At least seven arrests were made on Saturday during a rally over the recent toppling of the Confederate statue “Silent Sam” at the University of North Carolina-Chapel Hill, CNN reported.
Opponents and supporters of the monument gathered in McCorkle Place to express their warring views on the matter. During the rally, however, seven protesters were arrested on a multitude of charges.
According to UNC, “Three arrests were for assault, the fourth for destruction of property and the fifth arrest for resisting an officer. The sixth arrest was for assault, destruction of property and inciting a riot. We are awaiting information on charges for the seventh arrest.”
Saturday’s rally comes as a direct result of the university’s latest incident on Monday, in which over 250 students assembled to protest and knock over, or topple, the Confederate monument.
On Saturday, however, protesters returned to the statue’s now vacant spot, holding banners and chanting. Others held Confederate flags. WTVD reported that protesters created a makeshift barrier around the statue’s former site and shouted, “Hey hey ho ho, white supremacy has got to go.”
In anticipation of the event, the university released a statement on Friday urging students not to attend the rally, citing a fear of violence. “We do not know for sure what groups may attend,” the statement read, “but we are mindful that the current atmosphere is highly charged, and protests that begin peacefully do not always remain that way. For this reason, we urge you not to attend. For those who do attend, please know that we will do all we can to protect and keep everyone safe.”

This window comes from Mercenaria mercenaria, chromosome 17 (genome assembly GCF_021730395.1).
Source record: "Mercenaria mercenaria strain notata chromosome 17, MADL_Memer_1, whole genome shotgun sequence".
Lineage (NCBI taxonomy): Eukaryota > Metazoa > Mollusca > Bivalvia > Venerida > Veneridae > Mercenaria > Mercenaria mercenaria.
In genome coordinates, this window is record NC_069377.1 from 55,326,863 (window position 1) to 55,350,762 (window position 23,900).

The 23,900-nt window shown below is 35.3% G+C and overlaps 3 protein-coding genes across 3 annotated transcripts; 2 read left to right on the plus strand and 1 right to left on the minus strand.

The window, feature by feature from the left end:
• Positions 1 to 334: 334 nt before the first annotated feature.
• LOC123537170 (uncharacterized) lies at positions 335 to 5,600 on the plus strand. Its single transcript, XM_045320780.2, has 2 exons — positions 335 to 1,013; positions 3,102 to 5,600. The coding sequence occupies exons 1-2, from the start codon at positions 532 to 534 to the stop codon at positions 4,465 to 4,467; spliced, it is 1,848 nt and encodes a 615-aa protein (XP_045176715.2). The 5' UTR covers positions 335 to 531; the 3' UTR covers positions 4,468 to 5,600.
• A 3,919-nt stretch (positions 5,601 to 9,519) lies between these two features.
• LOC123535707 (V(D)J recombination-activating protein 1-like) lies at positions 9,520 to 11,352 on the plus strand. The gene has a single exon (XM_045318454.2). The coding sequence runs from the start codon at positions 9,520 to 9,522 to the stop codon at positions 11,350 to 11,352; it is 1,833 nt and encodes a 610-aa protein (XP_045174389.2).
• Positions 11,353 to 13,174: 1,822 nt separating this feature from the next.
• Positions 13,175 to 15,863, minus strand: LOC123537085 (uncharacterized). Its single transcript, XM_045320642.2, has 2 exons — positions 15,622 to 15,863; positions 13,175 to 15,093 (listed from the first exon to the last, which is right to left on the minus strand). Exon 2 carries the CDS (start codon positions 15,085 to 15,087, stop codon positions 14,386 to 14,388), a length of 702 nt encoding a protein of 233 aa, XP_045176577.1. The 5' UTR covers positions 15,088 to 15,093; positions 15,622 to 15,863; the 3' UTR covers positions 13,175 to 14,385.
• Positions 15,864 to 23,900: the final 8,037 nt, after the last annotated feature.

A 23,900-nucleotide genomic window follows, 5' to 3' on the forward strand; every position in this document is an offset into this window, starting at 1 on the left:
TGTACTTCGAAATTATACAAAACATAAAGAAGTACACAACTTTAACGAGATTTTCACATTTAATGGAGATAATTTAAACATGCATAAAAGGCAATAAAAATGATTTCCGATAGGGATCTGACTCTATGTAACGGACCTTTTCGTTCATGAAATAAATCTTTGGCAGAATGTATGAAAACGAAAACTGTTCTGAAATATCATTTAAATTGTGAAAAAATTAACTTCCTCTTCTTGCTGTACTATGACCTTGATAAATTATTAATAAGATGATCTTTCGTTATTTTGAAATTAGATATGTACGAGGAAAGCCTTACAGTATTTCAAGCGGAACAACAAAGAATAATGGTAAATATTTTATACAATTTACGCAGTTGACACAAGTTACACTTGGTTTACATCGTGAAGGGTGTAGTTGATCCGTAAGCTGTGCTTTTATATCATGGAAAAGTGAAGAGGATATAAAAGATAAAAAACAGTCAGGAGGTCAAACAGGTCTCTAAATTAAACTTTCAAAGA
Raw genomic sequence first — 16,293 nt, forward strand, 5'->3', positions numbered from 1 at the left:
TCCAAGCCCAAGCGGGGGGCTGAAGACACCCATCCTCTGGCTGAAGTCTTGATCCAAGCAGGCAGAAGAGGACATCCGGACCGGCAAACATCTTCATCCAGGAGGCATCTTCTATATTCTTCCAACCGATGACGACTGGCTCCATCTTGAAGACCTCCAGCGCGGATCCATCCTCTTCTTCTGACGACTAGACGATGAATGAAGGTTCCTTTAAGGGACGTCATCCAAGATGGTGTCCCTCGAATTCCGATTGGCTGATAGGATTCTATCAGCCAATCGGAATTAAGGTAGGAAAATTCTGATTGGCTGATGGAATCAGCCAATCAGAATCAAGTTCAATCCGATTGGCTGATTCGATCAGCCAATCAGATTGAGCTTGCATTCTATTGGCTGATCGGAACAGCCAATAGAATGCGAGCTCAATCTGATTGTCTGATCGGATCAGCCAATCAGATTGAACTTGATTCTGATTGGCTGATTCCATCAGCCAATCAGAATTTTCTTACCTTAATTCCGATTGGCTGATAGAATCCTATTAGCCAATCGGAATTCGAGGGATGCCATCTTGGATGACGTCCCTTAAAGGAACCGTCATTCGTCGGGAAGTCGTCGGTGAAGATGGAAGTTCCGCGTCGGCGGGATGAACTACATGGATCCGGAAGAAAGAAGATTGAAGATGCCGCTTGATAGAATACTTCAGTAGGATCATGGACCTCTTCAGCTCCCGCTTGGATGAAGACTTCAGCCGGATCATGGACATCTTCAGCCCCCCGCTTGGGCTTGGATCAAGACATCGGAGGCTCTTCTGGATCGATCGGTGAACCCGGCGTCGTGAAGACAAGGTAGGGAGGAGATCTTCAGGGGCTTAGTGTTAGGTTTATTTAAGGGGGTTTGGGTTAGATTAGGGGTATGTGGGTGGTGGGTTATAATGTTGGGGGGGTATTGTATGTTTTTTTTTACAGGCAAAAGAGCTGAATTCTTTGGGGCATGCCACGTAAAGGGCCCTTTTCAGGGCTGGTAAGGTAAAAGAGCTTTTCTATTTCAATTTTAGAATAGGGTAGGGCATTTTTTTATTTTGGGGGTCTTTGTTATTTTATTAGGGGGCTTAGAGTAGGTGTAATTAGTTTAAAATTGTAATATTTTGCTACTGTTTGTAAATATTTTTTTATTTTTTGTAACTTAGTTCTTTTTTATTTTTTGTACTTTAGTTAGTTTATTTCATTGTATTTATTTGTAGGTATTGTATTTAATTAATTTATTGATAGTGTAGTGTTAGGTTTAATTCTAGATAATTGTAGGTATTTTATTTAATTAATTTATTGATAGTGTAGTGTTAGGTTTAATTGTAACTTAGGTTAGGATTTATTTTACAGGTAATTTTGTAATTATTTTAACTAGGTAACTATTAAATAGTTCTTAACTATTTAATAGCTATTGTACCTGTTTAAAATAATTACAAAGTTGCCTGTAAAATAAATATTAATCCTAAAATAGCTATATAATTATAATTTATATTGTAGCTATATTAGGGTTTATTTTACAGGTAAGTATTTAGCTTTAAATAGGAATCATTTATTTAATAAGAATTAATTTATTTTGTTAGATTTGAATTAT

UNC prefaced the statement, however, with a declaration of support for the First Amendment and the school’s Campus Free Speech Act.
— Lindsay Tuman (@LindsayOnTV) August 25, 2018
The university also noted that several students had received threats since the “Silent Sam” statue was knocked over on Monday night, but chose not to elaborate on the specifics of those threats. So far, only three people have been charged with misdemeanors for toppling the statue. None of the people facing these specific charges, however, attend or are affiliated with the university in any way.
According to a member of the UNC Board of Governors, Thom Goolsby, the statue will be reinstalled within a period of 90 days “as required by state law.” The last Confederate statue that was taken down in North Carolina was in August 2017, when the Soldiers Monument was toppled during a protest in Durham.